Guerrilla marketing is an incredibly effective way to get your message out to a diverse range of people and is becoming widely popular with advertisers. But what is it exactly? Well, it’s an innovative strategy for broadcasting an idea and is often done using unconventional methods (think graffiti, sticker bombing and flash mobs) in a localized way. The term ‘guerrilla’ itself refers to the use of abstract tactics to reach a specific goal in an unforgiving environment – the same thing applies to advertising. These brands are using guerrilla marketing in creative and exciting ways – here are a few of our favourites!
Coke has established a reputation for effective guerilla marketing by developing very unique vending machines and placing them in public areas to generate interest in whatever campaigns they have running at the time. And this one for the release of the James Bond movie, Skyfall, was no exception! Coke placed a special vending machine in a busy train station and gave customers the chance to win free passes to the film. Participants had to rush to a nearby platform within 70 seconds to win their prize. The catch? There was a number of premeditated ‘obstacles’ for them to bypass before they could claim the reward. Giving them not only the chance to win James Bond tickets, but to also live out a real-life James Bond experience. Very clever marketing that can’t help but put a smile on your face!
2. UTEC – Water-Generating Billboard
In a lead up to applications opening at the University of Engineering and Technology, the college were looking for an impactful way to encourage applications from new students. They developed a water-generating billboard that utilized the humidity in the air to produce clean drinking water for the general public. This was placed in an impoverished desert area in Peru where water is desperately needed. This manages to demonstrate the initiative and brilliance of the students attending UTEC, promotes the university in a positive light and certainly encourages new applicants to sign up to the school.
3. Science World – Outdoor Advertising
The Science World museum in Vancouver, Canada took the concept ‘Science can be fun’ and turned it into something that the public could see and interactive with. Using incredible facts, the museum executed a number of different ads to promote the business. One stand-out being a billboard displaying “2oz. of gold can cover a billboard” and proved the point by literally covering it with real gold valued at over $6000! The agency behind the campaign even had to hire a 24/7 security guard to make sure it wasn’t stolen. Other advertising methods used included a specially developed “pool” allowing people to walk on water, posters that visually got across the factual message they were trying to convey and even a giant litter box (poop included) telling people that ‘Tigers will use a litter box’. A great example of how simple ideas can make a huge impact and really grab the public’s attention.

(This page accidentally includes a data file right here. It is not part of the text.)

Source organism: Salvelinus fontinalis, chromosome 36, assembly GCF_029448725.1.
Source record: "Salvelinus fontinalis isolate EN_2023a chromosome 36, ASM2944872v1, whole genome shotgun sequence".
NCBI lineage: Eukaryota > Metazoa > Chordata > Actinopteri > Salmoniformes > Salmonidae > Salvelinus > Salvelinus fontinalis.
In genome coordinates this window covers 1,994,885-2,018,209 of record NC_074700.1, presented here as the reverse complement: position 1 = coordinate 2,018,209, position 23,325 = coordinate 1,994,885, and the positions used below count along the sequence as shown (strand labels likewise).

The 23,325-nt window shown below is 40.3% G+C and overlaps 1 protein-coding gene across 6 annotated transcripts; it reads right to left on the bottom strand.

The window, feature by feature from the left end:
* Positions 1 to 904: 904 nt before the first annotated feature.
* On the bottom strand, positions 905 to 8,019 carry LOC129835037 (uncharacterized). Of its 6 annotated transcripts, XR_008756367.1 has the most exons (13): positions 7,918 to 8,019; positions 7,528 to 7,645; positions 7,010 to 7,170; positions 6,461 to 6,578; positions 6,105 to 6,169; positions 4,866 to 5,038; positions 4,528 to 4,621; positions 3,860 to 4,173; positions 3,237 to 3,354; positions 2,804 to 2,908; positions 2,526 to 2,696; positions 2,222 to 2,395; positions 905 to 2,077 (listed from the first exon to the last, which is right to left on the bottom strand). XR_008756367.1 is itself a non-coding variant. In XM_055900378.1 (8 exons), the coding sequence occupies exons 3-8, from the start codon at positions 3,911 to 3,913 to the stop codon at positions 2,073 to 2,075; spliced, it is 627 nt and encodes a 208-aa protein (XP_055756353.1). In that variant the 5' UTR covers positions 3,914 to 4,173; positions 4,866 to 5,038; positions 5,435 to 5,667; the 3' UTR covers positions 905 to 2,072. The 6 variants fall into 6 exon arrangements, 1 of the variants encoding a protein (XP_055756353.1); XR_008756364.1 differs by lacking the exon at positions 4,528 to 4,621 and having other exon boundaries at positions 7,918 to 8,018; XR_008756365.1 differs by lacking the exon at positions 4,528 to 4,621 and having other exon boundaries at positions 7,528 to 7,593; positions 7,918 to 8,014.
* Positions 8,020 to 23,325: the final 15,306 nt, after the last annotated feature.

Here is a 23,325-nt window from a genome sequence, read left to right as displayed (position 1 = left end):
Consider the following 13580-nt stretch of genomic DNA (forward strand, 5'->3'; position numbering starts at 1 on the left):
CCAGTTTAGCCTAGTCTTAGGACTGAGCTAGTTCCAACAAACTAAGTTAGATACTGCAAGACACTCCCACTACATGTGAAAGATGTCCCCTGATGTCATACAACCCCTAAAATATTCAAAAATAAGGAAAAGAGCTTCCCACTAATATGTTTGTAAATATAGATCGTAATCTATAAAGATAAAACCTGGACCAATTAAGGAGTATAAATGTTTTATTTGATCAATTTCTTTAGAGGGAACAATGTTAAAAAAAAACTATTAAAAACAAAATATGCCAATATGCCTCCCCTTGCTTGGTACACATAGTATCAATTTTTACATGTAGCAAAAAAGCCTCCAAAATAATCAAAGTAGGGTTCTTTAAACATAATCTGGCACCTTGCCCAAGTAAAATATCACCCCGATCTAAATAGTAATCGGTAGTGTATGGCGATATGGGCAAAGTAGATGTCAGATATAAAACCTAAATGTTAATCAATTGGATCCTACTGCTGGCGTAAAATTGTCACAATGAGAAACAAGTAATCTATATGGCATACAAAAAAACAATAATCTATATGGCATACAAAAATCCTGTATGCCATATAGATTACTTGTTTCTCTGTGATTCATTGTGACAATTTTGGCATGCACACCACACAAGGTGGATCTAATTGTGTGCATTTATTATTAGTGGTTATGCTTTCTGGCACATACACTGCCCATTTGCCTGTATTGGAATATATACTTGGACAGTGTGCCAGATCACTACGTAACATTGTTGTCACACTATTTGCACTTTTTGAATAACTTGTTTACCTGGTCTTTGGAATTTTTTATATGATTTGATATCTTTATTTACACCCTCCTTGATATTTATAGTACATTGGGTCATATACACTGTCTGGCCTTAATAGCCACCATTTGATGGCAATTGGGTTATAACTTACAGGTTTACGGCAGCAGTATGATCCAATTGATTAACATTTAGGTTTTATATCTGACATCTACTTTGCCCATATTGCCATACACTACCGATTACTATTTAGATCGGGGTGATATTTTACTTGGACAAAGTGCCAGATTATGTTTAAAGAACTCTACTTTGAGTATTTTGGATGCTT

4. Fitness First – Bus Stop Scales
In an attempt to encourage people to join their gyms, Fitness First installed a ‘bus stop scale’ which indicated the weight of waiting commuters as they sat down. This simple and creative concept may seem a bit confronting, but it manages to target the desired demographic.
5. Happiness Coke Machine
Yet another fantastic example of Coke’s creativity and ingenuity when it comes to thinking outside the box! Again, they have used their vending machines as a platform to spread their ‘Happiness’ campaign message in an imaginative and memorable way. This time, a vending machine was placed in a college campus, ready to reward any customer purchasing a coke from the machine. With some customers receiving extra prizes that they could then share with their fellow students. These surprise freebies included bottles and glasses of coke, flowers, balloon animals, pizza and a sandwich over a metre long! With the campaign asking “Where will happiness strike next?” this feel-good marketing strategy ties in seamlessly with Coke’s brand identity, and went viral with well over five million views on Youtube.